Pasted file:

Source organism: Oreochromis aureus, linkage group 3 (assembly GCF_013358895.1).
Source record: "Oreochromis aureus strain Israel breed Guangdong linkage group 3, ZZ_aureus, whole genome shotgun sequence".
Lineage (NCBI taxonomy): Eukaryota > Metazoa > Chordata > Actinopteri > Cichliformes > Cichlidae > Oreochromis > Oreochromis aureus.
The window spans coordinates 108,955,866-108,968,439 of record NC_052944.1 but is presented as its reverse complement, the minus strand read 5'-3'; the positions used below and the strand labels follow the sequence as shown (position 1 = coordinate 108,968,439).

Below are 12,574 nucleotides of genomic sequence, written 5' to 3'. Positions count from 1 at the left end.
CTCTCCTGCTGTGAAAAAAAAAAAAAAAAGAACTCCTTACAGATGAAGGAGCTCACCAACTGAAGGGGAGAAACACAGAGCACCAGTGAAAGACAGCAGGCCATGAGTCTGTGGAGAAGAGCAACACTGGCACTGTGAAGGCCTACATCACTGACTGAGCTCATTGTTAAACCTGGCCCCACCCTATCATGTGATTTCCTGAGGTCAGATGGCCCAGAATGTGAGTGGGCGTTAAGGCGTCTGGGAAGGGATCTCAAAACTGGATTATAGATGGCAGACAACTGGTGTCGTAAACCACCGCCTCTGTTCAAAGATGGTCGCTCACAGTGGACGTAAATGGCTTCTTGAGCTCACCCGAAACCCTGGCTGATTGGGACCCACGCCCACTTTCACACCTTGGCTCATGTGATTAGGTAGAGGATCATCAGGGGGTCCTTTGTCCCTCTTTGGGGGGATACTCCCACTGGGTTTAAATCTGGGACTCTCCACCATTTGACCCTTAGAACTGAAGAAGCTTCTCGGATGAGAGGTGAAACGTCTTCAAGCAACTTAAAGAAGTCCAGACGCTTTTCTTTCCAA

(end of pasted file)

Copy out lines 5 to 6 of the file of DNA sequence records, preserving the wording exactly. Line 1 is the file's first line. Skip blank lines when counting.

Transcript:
Below are 12,574 nucleotides of genomic sequence, written 5' to 3'. Positions count from 1 at the left end.
CTCTCCTGCTGTGAAAAAAAAAAAAAAAAGAACTCCTTACAGATGAAGGAGCTCACCAACTGAAGGGGAGAAACACAGAGCACCAGTGAAAGACAGCAGGCCATGAGTCTGTGGAGAAGAGCAACACTGGCACTGTGAAGGCCTACATCACTGACTGAGCTCATTGTTAAACCTGGCCCCACCCTATCATGTGATTTCCTGAGGTCAGATGGCCCAGAATGTGAGTGGGCGTTAAGGCGTCTGGGAAGGGATCTCAAAACTGGATTATAGATGGCAGACAACTGGTGTCGTAAACCACCGCCTCTGTTCAAAGATGGTCGCTCACAGTGGACGTAAATGGCTTCTTGAGCTCACCCGAAACCCTGGCTGATTGGGACCCACGCCCACTTTCACACCTTGGCTCATGTGATTAGGTAGAGGATCATCAGGGGGTCCTTTGTCCCTCTTTGGGGGGATACTCCCACTGGGTTTAAATCTGGGACTCTCCACCATTTGACCCTTAGAACTGAAGAAGCTTCTCGGATGAGAGGTGAAACGTCTTCAAGCAACTTAAAGAAGTCCAGACGCTTTTCTTTCCAA